By Joan McLoud, Physical Therapist
Compartment Syndrome Overview
Compartment syndrome is a condition in that increases pressure in the muscle compartments results in insufficient blood supply to tissue within that space. There are two main types: acute and chronic. Compartments of the arm and leg are the most common.
The components of this condition are symptoms, diagnosis, treatment, and rehab or aftercare.
Acute Compartment Syndrome
Acute compartment syndrome(ACS) symptoms can include severe pain, poor pulses, decreased ability to move, numbness, or pale color of the affected limb. It is most commonly due to physical trauma such as a bone fracture or crush injury. Diagnosis is generally based upon a person’s symptoms. Treatment is by surgery to open the compartment promptly. If not treated with about 6 hours, permanent muscle or nerve damage can result.
Chronic Compartment Syndrome
In chronic compartment symptoms, there is generally pain with exercise. Other symptoms may include numbness. Symptoms typically resolve with rest. Common activities that trigger chronic compartment syndrome include running and biking. Generally, this condition does not result in permanent damage. Treatment may include physical therapy or, if that is not effective, surgery. The surgery for this condition is a Fasciotomy.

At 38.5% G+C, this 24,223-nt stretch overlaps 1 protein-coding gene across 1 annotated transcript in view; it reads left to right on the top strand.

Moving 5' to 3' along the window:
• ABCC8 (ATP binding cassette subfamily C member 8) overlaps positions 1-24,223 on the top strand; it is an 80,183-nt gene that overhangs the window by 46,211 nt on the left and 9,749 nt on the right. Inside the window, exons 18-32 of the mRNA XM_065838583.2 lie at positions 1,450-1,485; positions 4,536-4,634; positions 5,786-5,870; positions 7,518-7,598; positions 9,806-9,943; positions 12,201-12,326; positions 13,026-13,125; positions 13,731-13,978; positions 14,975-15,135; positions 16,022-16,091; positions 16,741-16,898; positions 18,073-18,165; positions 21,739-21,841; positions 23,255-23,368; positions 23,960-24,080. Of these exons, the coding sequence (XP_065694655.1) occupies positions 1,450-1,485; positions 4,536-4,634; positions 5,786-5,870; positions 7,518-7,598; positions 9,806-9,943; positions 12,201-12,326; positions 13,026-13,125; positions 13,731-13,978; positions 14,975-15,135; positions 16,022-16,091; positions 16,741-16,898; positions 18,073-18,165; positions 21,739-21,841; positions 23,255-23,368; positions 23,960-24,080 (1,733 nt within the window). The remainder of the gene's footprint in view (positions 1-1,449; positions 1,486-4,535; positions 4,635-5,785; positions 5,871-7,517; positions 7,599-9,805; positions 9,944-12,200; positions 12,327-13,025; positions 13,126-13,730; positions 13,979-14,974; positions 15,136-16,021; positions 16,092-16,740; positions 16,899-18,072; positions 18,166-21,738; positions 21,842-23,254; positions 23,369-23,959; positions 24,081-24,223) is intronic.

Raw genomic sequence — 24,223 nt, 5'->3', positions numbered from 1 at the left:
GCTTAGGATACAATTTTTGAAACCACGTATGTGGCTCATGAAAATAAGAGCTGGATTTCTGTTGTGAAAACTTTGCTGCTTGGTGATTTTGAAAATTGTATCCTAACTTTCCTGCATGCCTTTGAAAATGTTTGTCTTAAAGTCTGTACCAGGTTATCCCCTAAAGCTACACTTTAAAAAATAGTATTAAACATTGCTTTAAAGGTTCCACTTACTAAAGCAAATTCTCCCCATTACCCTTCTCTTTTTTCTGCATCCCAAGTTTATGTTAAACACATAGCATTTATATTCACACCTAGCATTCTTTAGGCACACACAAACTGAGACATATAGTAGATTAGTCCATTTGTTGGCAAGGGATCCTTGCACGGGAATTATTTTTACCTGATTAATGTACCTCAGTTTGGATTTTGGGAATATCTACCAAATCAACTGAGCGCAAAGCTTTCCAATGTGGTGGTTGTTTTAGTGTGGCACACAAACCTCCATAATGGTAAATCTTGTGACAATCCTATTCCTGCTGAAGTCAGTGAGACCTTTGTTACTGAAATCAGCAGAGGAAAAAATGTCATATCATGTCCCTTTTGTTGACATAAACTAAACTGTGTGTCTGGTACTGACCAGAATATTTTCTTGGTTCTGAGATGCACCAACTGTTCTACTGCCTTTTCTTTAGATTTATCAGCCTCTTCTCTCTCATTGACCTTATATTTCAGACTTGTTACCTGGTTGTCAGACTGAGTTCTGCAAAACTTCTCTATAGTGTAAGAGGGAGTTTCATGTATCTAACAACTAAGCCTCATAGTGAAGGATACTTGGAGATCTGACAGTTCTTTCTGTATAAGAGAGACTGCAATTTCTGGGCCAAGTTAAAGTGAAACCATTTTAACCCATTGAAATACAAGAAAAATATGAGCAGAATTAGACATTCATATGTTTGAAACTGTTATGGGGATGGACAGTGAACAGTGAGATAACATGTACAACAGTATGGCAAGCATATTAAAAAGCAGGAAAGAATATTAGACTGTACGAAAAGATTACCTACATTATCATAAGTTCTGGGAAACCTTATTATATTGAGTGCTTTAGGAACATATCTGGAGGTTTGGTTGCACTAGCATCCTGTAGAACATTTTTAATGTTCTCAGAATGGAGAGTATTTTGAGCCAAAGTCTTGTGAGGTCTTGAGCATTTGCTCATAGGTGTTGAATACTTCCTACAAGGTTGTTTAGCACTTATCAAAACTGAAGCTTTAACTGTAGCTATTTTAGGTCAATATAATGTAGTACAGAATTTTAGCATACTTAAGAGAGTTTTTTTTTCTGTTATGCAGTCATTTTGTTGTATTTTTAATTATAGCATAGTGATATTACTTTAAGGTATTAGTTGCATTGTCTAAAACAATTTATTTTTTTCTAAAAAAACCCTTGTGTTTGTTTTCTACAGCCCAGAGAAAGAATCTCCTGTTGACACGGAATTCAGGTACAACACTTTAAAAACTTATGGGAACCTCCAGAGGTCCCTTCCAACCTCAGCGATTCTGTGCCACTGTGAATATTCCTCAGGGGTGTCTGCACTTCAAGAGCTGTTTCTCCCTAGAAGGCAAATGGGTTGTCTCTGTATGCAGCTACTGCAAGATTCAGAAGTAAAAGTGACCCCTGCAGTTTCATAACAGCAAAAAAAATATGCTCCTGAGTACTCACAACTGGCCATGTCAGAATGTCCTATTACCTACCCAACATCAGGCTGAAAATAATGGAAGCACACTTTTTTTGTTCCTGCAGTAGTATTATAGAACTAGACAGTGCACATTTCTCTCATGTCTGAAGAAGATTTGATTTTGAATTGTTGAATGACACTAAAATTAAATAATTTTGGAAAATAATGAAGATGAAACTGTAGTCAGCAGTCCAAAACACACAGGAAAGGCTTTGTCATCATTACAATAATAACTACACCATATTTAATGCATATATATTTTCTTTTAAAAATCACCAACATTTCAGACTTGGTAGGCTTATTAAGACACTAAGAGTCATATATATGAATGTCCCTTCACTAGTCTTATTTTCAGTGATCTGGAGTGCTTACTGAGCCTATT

How the body handles this condition
Groups of organs or muscles are organized into areas called compartments. Strong webs of connective tissue called fascia form walls of these compartments. After an injury, blood or edema (fluid resulting from inflammation or injury) may accumulate in the compartment. Severe tissue damage can result when pressure builds in these areas.
A broken leg or arm can cause acute compartment syndrome and it develops rapidly. This condition can develop from the fracture itself or treatment after casting or surgery.
There are five characteristic signs and symptoms related to this condition:
Pain, paraesthesia (reduced sensation), paralysis, pallor, and the lack of a pulse. Pain and paraesthesia are early symptoms of this condition.
Intracompartmental pressure can also be important for diagnosis. The clinician will insert an instrument 5cm into the zone of injury. Higher than 30 mmHg of the diastolic pressure is associated with this syndrome.
Treatment of Compartment Syndrome
Fasciotomy is indicated in the above conditions—surgery to release the pressure in the area. The area needs to be left open as the condition heals. Chronic compartment syndrome can be treated conservatively or surgically. Conservative treatment consists of rest, anti-inflammatory medications, and manual decompression. The key to successful treatment of compartment syndrome is early diagnosis and effective treatment. Although this condition does not happen all the time, the more we are aware of signs and symptoms, the faster we can seek treatment.
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By: Joan McLoud, PT